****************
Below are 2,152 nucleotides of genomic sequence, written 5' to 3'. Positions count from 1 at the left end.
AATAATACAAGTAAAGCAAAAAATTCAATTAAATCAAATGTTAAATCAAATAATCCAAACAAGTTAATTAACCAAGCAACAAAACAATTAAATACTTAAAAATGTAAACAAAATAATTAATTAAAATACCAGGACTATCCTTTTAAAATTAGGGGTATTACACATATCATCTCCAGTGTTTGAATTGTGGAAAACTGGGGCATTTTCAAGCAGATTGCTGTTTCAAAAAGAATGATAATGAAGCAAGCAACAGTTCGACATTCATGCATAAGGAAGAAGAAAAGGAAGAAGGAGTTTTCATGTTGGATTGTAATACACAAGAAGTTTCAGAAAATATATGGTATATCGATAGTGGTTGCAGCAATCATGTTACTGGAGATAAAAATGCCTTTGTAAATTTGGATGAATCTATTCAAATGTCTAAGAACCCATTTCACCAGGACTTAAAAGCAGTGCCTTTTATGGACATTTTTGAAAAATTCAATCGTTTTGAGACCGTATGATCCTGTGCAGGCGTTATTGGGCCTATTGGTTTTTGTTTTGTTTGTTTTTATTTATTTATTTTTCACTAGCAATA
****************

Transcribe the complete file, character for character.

Below are 2,152 nucleotides of genomic sequence, written 5' to 3'. Positions count from 1 at the left end.
AATAATACAAGTAAAGCAAAAAATTCAATTAAATCAAATGTTAAATCAAATAATCCAAACAAGTTAATTAACCAAGCAACAAAACAATTAAATACTTAAAAATGTAAACAAAATAATTAATTAAAATACCAGGACTATCCTTTTAAAATTAGGGGTATTACACATATCATCTCCAGTGTTTGAATTGTGGAAAACTGGGGCATTTTCAAGCAGATTGCTGTTTCAAAAAGAATGATAATGAAGCAAGCAACAGTTCGACATTCATGCATAAGGAAGAAGAAAAGGAAGAAGGAGTTTTCATGTTGGATTGTAATACACAAGAAGTTTCAGAAAATATATGGTATATCGATAGTGGTTGCAGCAATCATGTTACTGGAGATAAAAATGCCTTTGTAAATTTGGATGAATCTATTCAAATGTCTAAGAACCCATTTCACCAGGACTTAAAAGCAGTGCCTTTTATGGACATTTTTGAAAAATTCAATCGTTTTGAGACCGTATGATCCTGTGCAGGCGTTATTGGGCCTATTGGTTTTTGTTTTGTTTGTTTTTATTTATTTATTTTTCACTAGCAATA